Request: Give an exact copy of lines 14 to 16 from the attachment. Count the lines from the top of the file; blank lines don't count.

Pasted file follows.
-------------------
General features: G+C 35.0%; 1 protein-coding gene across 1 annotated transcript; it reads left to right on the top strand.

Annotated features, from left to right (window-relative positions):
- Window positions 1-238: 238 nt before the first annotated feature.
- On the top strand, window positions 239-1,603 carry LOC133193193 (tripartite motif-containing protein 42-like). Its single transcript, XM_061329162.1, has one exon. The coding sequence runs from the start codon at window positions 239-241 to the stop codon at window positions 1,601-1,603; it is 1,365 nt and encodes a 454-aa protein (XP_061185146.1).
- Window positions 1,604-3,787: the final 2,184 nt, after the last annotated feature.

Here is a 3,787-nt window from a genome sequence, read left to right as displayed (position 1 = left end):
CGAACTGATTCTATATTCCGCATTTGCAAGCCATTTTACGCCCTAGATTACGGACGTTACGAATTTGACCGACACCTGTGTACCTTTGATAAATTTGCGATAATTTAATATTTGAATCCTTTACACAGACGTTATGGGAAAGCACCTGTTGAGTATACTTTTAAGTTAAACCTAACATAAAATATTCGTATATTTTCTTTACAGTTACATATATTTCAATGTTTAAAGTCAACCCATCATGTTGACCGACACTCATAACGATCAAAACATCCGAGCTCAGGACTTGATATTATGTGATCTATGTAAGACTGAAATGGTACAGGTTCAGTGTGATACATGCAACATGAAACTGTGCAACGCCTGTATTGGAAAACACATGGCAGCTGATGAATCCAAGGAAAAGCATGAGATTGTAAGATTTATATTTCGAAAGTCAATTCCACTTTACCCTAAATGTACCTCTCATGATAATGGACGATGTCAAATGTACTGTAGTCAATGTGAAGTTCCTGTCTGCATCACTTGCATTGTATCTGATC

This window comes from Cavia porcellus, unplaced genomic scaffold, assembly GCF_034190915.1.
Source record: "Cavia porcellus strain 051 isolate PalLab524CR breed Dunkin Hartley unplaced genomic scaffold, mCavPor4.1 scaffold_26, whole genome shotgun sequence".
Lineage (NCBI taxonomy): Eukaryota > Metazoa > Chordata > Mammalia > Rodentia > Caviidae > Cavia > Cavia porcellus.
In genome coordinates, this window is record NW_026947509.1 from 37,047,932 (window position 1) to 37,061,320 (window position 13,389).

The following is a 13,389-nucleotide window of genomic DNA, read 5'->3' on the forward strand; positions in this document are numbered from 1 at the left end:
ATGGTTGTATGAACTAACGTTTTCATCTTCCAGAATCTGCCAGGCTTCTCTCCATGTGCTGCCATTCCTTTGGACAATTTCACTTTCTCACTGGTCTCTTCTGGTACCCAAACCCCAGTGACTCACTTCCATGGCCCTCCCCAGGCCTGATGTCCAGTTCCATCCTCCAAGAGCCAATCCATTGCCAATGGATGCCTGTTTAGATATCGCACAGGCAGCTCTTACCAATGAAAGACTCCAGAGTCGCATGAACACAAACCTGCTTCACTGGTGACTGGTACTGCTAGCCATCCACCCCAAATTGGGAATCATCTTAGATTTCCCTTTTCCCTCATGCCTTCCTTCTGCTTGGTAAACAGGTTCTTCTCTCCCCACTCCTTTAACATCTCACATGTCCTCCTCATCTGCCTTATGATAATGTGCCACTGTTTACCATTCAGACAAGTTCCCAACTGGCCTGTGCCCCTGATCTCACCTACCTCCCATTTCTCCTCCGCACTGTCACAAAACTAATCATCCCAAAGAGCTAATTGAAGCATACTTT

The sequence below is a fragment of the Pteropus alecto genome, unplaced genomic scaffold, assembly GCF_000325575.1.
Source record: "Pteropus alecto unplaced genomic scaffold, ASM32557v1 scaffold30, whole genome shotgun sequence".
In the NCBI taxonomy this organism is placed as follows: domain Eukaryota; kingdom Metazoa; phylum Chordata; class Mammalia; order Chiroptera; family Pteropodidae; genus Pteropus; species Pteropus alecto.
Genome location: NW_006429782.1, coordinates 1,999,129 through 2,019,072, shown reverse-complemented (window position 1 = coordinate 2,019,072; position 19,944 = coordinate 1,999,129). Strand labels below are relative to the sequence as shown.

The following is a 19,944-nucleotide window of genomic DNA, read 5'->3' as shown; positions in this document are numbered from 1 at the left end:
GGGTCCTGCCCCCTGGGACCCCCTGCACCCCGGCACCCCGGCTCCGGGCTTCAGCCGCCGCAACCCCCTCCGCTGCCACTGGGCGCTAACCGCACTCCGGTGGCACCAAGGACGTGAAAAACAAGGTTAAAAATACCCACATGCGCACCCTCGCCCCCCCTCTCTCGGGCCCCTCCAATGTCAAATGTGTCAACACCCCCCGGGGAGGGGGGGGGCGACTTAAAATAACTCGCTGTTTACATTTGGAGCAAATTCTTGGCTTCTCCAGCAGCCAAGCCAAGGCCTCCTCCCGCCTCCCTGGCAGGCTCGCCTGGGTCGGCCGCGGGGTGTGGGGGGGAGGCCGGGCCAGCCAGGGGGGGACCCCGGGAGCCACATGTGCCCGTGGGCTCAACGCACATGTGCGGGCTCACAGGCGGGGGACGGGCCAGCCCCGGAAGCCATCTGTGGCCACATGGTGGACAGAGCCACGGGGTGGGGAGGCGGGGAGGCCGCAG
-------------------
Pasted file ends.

The sequence below is a fragment of the Pteropus alecto genome, unplaced genomic scaffold, assembly GCF_000325575.1.
Source record: "Pteropus alecto unplaced genomic scaffold, ASM32557v1 scaffold30, whole genome shotgun sequence".
In the NCBI taxonomy this organism is placed as follows: domain Eukaryota; kingdom Metazoa; phylum Chordata; class Mammalia; order Chiroptera; family Pteropodidae; genus Pteropus; species Pteropus alecto.